Today, I had the privilege of speaking at another Institute on the Constitution American Club, where I graduated a host of young people from our U.S. Constitution Course. These clubs are comprised of young people who desire to learn and live the Biblical, American View of Law and Government.
During this presentation, I asked the question, “Is abortion legal in America?”
One 14-year-old student named Camden answered “no” because it was murder and further explained that the courts aren’t listening to God.
Camden nailed it. And I am so glad because for years, we have accepted what appears to be, rather than what is.
You see, many people have taken stances on issues of morality based on “what appears to be” considered the “law” today, rather than on “what is” the law based on the liberty and equality of the Laws of Nature and Nature’s God.
There are many examples of industries in this day and age that are in some way, shape, or form, considered moral from the statutory standpoint of some public officials. They are in turn protected, and anyone seeking by force to put an end to these actions would be criminally prosecuted.
Many would say, “Of course there is nothing immoral about bars or restaurants that have nude dancing, or a doctor killing an unborn child; they are both legal.”
Fifty years ago, our country would have considered the above to be immoral and unacceptable to civil society. I would submit to you that this is a correct moral stance based on “what is." This is because nature’s God has said to His creation, “Thou shalt not kill," or “Thou shalt not commit adultery,” and “even if you look on a woman to lust after her, you have committed adultery with her in your heart.” This is a FIXED law that cannot be changed or abolished, regardless of what men or governments do or say.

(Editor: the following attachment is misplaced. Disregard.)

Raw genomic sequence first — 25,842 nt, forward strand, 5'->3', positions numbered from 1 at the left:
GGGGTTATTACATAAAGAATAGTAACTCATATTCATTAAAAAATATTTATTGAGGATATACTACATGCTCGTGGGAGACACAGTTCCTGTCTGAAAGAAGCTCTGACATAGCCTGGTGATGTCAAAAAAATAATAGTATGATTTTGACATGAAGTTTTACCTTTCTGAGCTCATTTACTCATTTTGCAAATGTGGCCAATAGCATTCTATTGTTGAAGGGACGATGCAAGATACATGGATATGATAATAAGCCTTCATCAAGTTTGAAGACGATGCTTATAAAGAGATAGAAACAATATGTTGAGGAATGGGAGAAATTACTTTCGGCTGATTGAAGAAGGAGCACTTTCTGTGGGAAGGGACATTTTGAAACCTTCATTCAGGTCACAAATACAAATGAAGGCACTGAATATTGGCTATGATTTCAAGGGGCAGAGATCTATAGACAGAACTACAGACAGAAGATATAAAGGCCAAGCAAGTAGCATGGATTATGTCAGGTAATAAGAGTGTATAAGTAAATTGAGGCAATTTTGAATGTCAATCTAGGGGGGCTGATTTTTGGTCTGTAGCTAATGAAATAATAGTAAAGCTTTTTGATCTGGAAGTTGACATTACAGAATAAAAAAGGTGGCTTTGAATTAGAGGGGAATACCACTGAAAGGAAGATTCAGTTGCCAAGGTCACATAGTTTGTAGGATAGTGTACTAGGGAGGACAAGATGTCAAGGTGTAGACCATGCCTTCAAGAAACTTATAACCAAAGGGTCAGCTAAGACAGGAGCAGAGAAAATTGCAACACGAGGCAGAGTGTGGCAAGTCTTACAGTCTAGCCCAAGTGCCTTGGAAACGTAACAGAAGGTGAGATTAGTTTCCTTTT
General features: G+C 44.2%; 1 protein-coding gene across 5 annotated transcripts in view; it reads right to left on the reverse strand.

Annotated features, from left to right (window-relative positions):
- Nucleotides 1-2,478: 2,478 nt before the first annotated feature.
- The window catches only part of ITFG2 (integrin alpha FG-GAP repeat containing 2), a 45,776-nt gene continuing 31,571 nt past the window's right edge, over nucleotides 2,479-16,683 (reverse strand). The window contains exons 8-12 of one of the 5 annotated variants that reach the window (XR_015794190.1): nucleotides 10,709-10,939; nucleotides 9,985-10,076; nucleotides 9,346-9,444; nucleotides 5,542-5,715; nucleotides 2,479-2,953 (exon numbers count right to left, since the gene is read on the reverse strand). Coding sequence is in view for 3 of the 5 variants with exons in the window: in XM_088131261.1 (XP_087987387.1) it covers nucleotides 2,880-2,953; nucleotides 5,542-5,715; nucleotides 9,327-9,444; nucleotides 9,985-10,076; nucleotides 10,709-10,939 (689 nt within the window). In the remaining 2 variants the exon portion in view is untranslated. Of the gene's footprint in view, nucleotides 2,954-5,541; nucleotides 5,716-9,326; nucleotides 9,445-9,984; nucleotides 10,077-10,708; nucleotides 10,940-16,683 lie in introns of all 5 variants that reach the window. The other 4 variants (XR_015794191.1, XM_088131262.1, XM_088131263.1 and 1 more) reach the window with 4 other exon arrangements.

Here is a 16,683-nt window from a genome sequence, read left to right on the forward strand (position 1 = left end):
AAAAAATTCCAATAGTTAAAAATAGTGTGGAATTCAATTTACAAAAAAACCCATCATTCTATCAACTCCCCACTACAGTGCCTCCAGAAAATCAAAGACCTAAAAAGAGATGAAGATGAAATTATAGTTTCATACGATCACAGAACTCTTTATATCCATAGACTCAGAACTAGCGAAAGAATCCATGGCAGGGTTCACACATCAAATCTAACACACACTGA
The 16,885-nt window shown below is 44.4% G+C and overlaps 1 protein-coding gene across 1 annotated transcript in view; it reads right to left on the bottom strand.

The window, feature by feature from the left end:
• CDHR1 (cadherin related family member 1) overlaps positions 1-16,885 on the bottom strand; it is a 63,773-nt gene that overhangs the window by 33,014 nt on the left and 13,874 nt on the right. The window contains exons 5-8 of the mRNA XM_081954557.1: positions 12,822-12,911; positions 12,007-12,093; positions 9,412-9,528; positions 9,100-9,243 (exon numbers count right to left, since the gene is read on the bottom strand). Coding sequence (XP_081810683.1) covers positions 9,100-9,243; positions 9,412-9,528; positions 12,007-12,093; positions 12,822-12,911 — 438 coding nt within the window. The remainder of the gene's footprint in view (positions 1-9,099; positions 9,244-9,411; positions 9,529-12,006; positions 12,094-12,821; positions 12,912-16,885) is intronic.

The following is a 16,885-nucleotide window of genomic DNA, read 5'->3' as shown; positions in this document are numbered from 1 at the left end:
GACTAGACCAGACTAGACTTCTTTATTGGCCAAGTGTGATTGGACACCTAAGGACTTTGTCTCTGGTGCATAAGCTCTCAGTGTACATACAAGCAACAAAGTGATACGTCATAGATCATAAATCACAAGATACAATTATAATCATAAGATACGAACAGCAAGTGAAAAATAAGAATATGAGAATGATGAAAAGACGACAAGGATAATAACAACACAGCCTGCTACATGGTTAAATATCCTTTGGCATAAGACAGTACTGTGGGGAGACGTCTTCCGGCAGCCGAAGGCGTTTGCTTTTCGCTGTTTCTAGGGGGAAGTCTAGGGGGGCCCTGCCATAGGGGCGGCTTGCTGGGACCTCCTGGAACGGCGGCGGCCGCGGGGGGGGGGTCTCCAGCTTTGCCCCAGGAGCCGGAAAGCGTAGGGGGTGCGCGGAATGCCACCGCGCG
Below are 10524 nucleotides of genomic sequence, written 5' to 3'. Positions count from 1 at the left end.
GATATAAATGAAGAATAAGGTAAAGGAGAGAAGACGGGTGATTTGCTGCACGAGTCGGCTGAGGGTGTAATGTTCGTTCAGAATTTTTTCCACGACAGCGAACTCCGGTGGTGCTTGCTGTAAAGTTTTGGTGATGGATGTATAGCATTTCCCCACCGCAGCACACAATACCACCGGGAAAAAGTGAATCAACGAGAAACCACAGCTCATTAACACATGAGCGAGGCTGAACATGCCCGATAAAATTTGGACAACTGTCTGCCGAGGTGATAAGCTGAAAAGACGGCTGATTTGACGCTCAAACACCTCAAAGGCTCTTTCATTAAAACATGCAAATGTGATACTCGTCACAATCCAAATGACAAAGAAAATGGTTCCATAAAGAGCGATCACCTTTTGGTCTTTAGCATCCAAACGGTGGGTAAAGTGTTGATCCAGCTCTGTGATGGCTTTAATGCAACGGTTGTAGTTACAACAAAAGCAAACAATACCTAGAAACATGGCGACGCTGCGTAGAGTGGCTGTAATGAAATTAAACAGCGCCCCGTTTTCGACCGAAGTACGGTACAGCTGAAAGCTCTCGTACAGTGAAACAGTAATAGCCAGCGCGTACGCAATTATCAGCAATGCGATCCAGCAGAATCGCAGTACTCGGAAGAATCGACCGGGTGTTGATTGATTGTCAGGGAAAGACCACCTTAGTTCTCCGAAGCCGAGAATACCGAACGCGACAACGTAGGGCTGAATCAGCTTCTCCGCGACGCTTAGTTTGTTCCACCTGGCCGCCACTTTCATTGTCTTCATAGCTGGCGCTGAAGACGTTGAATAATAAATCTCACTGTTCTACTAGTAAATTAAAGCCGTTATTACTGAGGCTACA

All of you would agree that to lie under oath and cause unwarranted incarceration, or even death, would be immoral. If we were to change our laws to accommodate those who commit perjury, would it still be immoral? What if we stated that the family of a murder victim was required to pay for the rehabilitation of the murderer, no matter what the circumstance, would that be moral? How about a law that stated a woman was protected to kill her child within 2 weeks after giving birth, would that be moral?
Thomas Paine, in his book Common Sense, stated, “A long habit of not thinking a thing wrong, gives it a superficial appearance of being right…”
Should we judge what is right and moral by “what appears to be” or “what is”?
The lesson for America today has not changed in 200+ years; God does not change in His character or justice. His Law is perpetual, and if we expect to abide secure under what the Preamble of the U.S. Constitution calls His “Blessings of Liberty," we must, with Camden, judge our own morality by “what is,” not “what appears to be.”
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